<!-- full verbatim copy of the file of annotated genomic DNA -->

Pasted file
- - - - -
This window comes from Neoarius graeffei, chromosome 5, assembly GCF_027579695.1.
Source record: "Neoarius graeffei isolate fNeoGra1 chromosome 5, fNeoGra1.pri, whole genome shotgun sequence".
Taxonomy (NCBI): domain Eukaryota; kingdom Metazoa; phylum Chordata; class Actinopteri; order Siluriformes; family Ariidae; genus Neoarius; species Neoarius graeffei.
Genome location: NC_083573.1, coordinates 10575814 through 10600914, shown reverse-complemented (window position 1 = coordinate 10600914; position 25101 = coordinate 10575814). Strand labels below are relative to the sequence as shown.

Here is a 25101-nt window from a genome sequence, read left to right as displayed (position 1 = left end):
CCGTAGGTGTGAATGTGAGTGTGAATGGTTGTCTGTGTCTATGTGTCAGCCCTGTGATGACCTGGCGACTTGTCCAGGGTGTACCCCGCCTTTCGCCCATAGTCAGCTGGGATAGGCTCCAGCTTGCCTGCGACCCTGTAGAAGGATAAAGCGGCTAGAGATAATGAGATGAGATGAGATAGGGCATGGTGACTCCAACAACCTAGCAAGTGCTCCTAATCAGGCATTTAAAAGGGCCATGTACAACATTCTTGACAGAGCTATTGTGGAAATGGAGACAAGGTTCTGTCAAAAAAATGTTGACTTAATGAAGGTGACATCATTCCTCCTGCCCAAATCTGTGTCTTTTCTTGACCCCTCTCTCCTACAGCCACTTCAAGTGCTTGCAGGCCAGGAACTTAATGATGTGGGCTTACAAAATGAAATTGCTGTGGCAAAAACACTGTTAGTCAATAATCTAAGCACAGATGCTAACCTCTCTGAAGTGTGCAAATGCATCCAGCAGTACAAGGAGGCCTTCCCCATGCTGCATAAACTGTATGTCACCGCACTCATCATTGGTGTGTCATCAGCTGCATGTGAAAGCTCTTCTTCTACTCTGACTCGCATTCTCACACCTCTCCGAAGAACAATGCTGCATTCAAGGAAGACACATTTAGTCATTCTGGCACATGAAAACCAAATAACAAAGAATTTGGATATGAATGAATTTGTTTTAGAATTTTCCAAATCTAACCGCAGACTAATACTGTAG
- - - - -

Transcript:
This window comes from Neoarius graeffei, chromosome 5, assembly GCF_027579695.1.
Source record: "Neoarius graeffei isolate fNeoGra1 chromosome 5, fNeoGra1.pri, whole genome shotgun sequence".
Taxonomy (NCBI): domain Eukaryota; kingdom Metazoa; phylum Chordata; class Actinopteri; order Siluriformes; family Ariidae; genus Neoarius; species Neoarius graeffei.
Genome location: NC_083573.1, coordinates 10575814 through 10600914, shown reverse-complemented (window position 1 = coordinate 10600914; position 25101 = coordinate 10575814). Strand labels below are relative to the sequence as shown.

Here is a 25101-nt window from a genome sequence, read left to right as displayed (position 1 = left end):
CCGTAGGTGTGAATGTGAGTGTGAATGGTTGTCTGTGTCTATGTGTCAGCCCTGTGATGACCTGGCGACTTGTCCAGGGTGTACCCCGCCTTTCGCCCATAGTCAGCTGGGATAGGCTCCAGCTTGCCTGCGACCCTGTAGAAGGATAAAGCGGCTAGAGATAATGAGATGAGATGAGATAGGGCATGGTGACTCCAACAACCTAGCAAGTGCTCCTAATCAGGCATTTAAAAGGGCCATGTACAACATTCTTGACAGAGCTATTGTGGAAATGGAGACAAGGTTCTGTCAAAAAAATGTTGACTTAATGAAGGTGACATCATTCCTCCTGCCCAAATCTGTGTCTTTTCTTGACCCCTCTCTCCTACAGCCACTTCAAGTGCTTGCAGGCCAGGAACTTAATGATGTGGGCTTACAAAATGAAATTGCTGTGGCAAAAACACTGTTAGTCAATAATCTAAGCACAGATGCTAACCTCTCTGAAGTGTGCAAATGCATCCAGCAGTACAAGGAGGCCTTCCCCATGCTGCATAAACTGTATGTCACCGCACTCATCATTGGTGTGTCATCAGCTGCATGTGAAAGCTCTTCTTCTACTCTGACTCGCATTCTCACACCTCTCCGAAGAACAATGCTGCATTCAAGGAAGACACATTTAGTCATTCTGGCACATGAAAACCAAATAACAAAGAATTTGGATATGAATGAATTTGTTTTAGAATTTTCCAAATCTAACCGCAGACTAATACTGTAG